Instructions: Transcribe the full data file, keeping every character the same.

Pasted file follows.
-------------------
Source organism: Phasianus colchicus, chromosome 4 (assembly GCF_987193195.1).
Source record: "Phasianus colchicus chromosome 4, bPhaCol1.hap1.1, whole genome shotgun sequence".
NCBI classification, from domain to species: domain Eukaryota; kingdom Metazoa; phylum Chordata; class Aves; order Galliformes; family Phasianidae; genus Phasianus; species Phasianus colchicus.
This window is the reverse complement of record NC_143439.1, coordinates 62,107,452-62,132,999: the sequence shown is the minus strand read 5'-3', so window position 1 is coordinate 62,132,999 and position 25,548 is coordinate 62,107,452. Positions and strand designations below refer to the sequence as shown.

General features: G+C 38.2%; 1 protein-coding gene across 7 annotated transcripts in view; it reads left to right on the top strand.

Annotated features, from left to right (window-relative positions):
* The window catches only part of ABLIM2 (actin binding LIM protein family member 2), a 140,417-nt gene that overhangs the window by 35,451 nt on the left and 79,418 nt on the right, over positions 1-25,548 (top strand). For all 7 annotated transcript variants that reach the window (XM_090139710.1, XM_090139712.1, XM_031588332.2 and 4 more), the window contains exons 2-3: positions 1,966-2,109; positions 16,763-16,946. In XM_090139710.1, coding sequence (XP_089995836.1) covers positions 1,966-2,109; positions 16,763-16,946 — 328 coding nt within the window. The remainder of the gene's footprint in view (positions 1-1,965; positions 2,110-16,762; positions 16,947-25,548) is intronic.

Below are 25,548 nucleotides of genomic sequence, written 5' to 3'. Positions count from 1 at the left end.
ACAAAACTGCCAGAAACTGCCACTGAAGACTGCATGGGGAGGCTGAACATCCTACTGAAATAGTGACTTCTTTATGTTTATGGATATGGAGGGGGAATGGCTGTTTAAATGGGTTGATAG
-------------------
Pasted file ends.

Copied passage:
Source organism: Phasianus colchicus, chromosome 4 (assembly GCF_987193195.1).
Source record: "Phasianus colchicus chromosome 4, bPhaCol1.hap1.1, whole genome shotgun sequence".
NCBI classification, from domain to species: domain Eukaryota; kingdom Metazoa; phylum Chordata; class Aves; order Galliformes; family Phasianidae; genus Phasianus; species Phasianus colchicus.
This window is the reverse complement of record NC_143439.1, coordinates 62,107,452-62,132,999: the sequence shown is the minus strand read 5'-3', so window position 1 is coordinate 62,132,999 and position 25,548 is coordinate 62,107,452. Positions and strand designations below refer to the sequence as shown.

General features: G+C 38.2%; 1 protein-coding gene across 7 annotated transcripts in view; it reads left to right on the top strand.

Annotated features, from left to right (window-relative positions):
* The window catches only part of ABLIM2 (actin binding LIM protein family member 2), a 140,417-nt gene that overhangs the window by 35,451 nt on the left and 79,418 nt on the right, over positions 1-25,548 (top strand). For all 7 annotated transcript variants that reach the window (XM_090139710.1, XM_090139712.1, XM_031588332.2 and 4 more), the window contains exons 2-3: positions 1,966-2,109; positions 16,763-16,946. In XM_090139710.1, coding sequence (XP_089995836.1) covers positions 1,966-2,109; positions 16,763-16,946 — 328 coding nt within the window. The remainder of the gene's footprint in view (positions 1-1,965; positions 2,110-16,762; positions 16,947-25,548) is intronic.

Below are 25,548 nucleotides of genomic sequence, written 5' to 3'. Positions count from 1 at the left end.
ACAAAACTGCCAGAAACTGCCACTGAAGACTGCATGGGGAGGCTGAACATCCTACTGAAATAGTGACTTCTTTATGTTTATGGATATGGAGGGGGAATGGCTGTTTAAATGGGTTGATAG